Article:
Doing resistance training whether it’s weight training or body weight exercises or whatever is the best thing that you can do to retain or even rebuild your muscles. The Internet is full of images of men in their 60s, 70s, and  80s who are fit and muscular, proving that it’s never too late. The next biggest cause is a decline in hormones. Making sure that testosterone, HGH, and thyroid are at proper levels is critical in adding muscle or even maintaining muscle mass. The levels of these hormones go into decline as we age, but they don’t need to.

There are plenty of hormone therapies such as we have at & natural strategies that will restore hormone levels. So retaining or rebuilding muscle mass is just one of many reasons why it’s a great idea to optimize hormone levels. Another cause of sarcopenia has to do with diet. It’s a fact that as we age our consumption of protein goes down, most of us are not getting enough of it or not getting enough that’s very bio-available. Yet protein is critical to maintaining muscle mass. We can lift weights all day long but if we’re not fueling that workout with enough protein then our muscles aren’t going to grow. Even when we’re not working to sustain muscle maintenance, muscle will be lost.

It’s important that we not just track how much protein we’re consuming but that we really understand how much of that protein we’re absorbing, how much is going towards repairing muscle & growth, and how much is fueling our activities which hopefully is not much because we want to fuel our activities with complex carbs and high-quality fats and utilizing the protein we eat for muscle synthesis. So, the point of all this is that all hope is not lost. It is possible to either maintain or even rebuild muscle mass and keep sarcopenia at bay. There’s every reason to do so.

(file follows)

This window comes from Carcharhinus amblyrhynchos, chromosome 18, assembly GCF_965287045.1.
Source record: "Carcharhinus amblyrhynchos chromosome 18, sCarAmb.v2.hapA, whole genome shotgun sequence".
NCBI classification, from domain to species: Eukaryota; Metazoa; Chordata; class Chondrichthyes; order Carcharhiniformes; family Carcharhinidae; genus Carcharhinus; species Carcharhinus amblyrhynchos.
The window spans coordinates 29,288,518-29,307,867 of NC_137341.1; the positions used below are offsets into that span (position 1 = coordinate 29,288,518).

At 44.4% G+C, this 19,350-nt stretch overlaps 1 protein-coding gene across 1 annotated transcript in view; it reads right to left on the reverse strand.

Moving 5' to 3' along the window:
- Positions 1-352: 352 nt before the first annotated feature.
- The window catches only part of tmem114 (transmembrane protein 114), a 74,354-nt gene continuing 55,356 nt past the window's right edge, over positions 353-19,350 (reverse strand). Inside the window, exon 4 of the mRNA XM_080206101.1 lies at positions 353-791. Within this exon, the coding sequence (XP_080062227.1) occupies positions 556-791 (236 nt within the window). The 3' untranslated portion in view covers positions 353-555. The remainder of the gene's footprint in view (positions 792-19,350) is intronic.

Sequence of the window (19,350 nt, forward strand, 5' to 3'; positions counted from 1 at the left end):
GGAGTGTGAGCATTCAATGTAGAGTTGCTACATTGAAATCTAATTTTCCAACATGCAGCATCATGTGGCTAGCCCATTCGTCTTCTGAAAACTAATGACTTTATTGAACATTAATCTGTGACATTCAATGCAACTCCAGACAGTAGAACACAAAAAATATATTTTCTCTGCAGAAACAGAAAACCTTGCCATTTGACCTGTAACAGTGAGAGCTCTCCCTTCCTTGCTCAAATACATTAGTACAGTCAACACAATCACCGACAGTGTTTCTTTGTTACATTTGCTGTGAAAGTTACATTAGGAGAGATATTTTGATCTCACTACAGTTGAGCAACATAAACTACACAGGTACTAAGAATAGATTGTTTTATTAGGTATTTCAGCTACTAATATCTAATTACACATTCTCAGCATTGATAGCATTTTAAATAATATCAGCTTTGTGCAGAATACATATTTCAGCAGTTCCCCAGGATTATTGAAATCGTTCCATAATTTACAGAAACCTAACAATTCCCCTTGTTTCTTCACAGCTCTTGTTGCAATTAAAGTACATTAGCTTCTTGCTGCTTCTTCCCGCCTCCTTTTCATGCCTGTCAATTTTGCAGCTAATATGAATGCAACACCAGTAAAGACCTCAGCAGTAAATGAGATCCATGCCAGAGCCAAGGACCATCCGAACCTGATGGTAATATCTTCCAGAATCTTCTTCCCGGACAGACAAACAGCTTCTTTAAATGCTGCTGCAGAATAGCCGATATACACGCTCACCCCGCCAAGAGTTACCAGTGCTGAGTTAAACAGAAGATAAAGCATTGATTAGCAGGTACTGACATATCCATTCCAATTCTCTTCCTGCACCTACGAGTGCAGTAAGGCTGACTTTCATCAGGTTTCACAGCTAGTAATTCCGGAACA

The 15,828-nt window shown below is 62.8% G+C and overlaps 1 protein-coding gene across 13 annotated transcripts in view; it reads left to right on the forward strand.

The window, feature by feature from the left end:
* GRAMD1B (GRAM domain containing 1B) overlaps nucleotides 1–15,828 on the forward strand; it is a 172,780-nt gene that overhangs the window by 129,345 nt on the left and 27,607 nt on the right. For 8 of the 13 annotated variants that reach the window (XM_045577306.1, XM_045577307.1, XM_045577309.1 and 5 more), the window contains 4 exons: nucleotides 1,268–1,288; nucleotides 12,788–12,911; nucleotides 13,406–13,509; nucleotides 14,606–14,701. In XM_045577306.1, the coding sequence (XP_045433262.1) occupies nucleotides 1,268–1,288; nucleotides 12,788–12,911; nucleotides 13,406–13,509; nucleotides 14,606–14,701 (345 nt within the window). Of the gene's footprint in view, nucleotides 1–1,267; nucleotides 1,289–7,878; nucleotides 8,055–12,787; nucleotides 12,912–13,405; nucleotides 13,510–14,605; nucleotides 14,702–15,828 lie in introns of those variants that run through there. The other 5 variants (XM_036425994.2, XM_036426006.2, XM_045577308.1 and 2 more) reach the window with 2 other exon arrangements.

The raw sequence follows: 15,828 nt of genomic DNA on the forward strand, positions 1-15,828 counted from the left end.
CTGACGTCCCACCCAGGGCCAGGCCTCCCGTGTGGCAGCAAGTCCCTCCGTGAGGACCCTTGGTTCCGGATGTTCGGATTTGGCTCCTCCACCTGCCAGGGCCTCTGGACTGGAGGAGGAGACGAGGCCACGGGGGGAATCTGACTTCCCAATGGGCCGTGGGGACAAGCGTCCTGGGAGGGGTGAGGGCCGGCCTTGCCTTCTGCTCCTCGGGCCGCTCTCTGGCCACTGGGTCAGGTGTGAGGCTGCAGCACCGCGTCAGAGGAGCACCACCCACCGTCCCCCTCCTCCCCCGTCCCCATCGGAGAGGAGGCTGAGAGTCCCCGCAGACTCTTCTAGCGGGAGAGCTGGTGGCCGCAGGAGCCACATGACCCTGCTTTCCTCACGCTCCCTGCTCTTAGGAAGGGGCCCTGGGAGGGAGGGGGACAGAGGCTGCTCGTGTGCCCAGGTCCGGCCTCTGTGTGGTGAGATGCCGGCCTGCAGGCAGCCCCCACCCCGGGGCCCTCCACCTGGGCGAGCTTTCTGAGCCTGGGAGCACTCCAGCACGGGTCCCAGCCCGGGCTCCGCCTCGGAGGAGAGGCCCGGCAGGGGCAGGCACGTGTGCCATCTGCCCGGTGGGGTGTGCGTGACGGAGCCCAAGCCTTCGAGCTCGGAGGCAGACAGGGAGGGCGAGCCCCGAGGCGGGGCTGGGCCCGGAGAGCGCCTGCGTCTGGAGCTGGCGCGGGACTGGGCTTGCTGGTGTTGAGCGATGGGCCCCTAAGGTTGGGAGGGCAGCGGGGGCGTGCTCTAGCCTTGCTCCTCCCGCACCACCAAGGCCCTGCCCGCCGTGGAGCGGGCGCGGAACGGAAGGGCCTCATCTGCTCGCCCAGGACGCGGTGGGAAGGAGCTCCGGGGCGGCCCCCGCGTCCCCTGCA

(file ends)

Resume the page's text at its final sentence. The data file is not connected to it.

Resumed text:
The more muscle mass that can be maintained, the more strength, independence, and energy we’ll have, and the fitter you can remain. You’ll have stronger bones and be less susceptible to falls and less likely to break a bone if you do fall. More muscles will give us a higher metabolism and help us to keep the weight off, It’ll also give us improved circulation and provide high blood flow to the organs, keeping them healthy. It stores more glycogen helping us to fight against diabetes and it will ultimately help us look better and have more energy and confidence.

I don’t care how old you are, it’s never too late to fight sarcopenia. Stay active, stress out your muscles by lifting weights, keep track of your hormones, and do everything you can to optimize your hormone production and make sure that you eat and absorb enough protein to fuel muscle synthesis. Holding off sarcopenia is a huge part of extending our health span. That is the length of time that a person is healthy, active, and mobile not just alive. If you are looking for help with balancing hormones, slowing the aging process, or losing weight in a medically proven & physician-directed way or you are a fitness professional who wants a partner to help your clients with anti-aging protocols.